I do love the power of the unsaid, and the resonance of a flash piece that plunges into the reader’s mind. And yet, I like a first reading to be delivered as though by a raconteur, whose humanity begins to reach towards the coals of the story. Then the reader has to do the rest. Although this is not a conscious thing or something I pore over, and I’m relieved if it comes together.

When I am writing I am immersed in the character, half-aware of what might be happening in the underworld of what I am trying to represent. But in a first draft I try not to think too hard. I enjoy the magic of not-knowing, of inventing, of ideas dropping out of the ceiling. That said, I do try to tug the reader towards their own humanity located within the story and characters, and set something off. In a successful story this should happen invisibly, swiftly.

Desire is one of your specialisms and a prominent ribbon throughout all of your work, especially in Love Stories for Hectic People which explores the intimacy in relationships. For women there is often a paradox of longing to assert control and yet being socially conditioned to lose it. How do you capture the contradictories of female desire in your writing?

I think we can only capture these societal and innate contradictions by laying them bare in stories, and these stories must make us deconstruct the desires that we house in our lives. I don’t think, in our life spans, we can change much beyond the personal, and sometimes not even that, with regard to the way our rapports are often imbalanced and wrought with pain.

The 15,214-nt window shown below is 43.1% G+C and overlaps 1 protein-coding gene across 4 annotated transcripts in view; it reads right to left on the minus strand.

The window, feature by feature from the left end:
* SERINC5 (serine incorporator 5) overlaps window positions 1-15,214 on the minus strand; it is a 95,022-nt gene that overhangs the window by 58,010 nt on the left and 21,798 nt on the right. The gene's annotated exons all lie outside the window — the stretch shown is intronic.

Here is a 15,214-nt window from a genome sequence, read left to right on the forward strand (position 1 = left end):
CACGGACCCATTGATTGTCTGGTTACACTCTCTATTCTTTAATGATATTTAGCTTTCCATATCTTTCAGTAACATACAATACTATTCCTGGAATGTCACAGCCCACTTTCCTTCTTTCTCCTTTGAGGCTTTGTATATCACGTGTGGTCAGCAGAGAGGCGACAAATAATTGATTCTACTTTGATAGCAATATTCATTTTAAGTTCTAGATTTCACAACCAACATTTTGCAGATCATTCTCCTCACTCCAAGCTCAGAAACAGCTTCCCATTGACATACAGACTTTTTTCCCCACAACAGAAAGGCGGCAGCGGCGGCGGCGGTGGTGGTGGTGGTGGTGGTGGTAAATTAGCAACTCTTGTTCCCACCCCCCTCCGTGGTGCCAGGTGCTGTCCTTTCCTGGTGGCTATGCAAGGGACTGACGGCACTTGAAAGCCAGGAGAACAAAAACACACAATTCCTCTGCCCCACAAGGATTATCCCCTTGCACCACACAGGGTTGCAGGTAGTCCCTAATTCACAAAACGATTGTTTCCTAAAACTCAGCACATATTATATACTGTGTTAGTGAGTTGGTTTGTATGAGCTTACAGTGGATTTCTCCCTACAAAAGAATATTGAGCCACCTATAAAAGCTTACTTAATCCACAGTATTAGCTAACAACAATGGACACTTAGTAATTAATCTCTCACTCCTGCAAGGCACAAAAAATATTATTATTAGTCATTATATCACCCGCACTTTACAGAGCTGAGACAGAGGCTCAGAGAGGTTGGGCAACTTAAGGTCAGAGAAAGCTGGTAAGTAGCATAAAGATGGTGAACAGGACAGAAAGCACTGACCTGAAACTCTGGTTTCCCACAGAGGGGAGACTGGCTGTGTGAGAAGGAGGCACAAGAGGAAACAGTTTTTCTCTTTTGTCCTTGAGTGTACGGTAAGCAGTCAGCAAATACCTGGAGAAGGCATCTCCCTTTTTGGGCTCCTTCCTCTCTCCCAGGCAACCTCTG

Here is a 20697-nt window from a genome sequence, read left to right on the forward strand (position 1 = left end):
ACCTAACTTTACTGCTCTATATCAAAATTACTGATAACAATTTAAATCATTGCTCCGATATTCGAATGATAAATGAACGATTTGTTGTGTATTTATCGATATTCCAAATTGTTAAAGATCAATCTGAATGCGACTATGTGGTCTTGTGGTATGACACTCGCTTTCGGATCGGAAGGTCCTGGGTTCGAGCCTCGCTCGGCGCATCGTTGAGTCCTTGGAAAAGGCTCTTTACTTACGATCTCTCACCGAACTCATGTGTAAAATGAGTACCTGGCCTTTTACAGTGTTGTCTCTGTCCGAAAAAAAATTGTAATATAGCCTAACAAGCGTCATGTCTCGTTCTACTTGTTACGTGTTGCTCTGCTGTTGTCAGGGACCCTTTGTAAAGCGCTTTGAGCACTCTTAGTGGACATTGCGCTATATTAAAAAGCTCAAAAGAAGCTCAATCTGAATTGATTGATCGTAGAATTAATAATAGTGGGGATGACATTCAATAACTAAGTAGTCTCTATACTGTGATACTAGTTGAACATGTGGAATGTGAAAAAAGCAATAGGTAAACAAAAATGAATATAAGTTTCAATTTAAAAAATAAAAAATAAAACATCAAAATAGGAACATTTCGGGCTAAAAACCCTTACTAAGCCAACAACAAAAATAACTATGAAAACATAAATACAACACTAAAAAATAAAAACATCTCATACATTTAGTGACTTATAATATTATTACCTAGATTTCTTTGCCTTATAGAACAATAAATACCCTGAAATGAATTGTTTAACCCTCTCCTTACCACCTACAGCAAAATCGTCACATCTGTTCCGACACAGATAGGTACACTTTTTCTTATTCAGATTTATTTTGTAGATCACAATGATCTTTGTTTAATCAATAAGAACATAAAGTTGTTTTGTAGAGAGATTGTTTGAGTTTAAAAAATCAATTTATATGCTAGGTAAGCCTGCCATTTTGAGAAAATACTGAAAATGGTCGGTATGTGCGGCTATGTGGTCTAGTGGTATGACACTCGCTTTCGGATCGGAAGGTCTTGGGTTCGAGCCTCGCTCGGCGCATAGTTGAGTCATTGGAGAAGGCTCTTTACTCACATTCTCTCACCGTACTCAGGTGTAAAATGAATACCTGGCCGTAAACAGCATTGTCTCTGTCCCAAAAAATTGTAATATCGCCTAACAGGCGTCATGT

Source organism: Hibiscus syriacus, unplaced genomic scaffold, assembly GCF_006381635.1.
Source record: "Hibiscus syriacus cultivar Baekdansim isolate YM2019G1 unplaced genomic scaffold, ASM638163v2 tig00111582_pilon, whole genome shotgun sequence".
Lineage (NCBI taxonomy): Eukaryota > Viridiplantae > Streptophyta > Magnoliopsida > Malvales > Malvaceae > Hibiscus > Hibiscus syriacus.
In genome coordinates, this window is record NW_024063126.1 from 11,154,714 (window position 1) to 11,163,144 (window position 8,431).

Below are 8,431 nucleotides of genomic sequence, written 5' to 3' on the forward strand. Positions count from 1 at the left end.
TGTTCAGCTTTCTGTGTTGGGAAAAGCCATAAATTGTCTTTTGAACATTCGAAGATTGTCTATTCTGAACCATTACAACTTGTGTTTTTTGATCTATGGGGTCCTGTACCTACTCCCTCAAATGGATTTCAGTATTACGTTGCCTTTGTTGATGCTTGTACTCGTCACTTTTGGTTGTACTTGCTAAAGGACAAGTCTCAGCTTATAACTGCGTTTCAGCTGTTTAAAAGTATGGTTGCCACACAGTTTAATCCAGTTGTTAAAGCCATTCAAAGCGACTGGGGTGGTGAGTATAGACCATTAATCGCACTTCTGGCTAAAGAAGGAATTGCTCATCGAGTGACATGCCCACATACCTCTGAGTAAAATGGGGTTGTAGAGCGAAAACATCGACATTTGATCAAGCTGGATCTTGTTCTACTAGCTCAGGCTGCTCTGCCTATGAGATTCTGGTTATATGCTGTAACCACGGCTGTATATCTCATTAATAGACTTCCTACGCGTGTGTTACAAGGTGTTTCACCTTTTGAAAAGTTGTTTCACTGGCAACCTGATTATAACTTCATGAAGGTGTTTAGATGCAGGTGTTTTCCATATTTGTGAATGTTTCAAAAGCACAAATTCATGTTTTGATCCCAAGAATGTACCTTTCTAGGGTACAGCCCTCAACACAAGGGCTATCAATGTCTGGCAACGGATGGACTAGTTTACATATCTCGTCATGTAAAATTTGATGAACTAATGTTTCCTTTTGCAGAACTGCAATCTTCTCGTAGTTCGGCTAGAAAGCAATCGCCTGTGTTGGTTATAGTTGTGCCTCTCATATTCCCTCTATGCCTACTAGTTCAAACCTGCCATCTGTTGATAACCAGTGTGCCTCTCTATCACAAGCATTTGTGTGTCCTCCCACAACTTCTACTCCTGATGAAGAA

I’m not sure though that my interests are exclusively regarding female desire, as I love to delve into the male psyche just as much. We are poorly-designed creatures! With animal aims that have been bred out of us; we are far too often told how our lives should be, and viewed as failures or outcasts when they take a different shape. And every culture and language take us to a slightly different place.

In this collection I’ve tried to move towards outcomes. There are longstanding affairs, there is jubilant, resistant love, there is failure and violence. I wanted to move towards what we hold in our hands when we are older, whether it be a faith in love, or a memory of its disorder. Two of my favourite characters are Arnaud and Marianne (‘The Woman Who Previously Worked for the Louvre’), who are retired artists from Marseilles looking for a house in the countryside. Marianne thinks over her creative disappointments and physical decline, while Arnaud looks up into the glory of classical art, a conduit from the theatrical passions of his professional life that he has lived fully. These characters were very real to me.

What is next for you on the literary front and will it be a departure from flash fiction?

Like most dogged writers, I am working on a novel. Which I hope will carry some of the clean story-telling of flash, and much of the unsaid resonance of which we have spoken. Probably some weird characters too and themes of passion and place. Flash doesn’t give much space to environment, which I often use as a character, so I am falling back into that.

Love Stories for Hectic People is out now. Read Catherine McNamara on her Lonely Crowd short story, ‘Harbour of Grace’, here.

You can follow Rachael Smart on twitter here.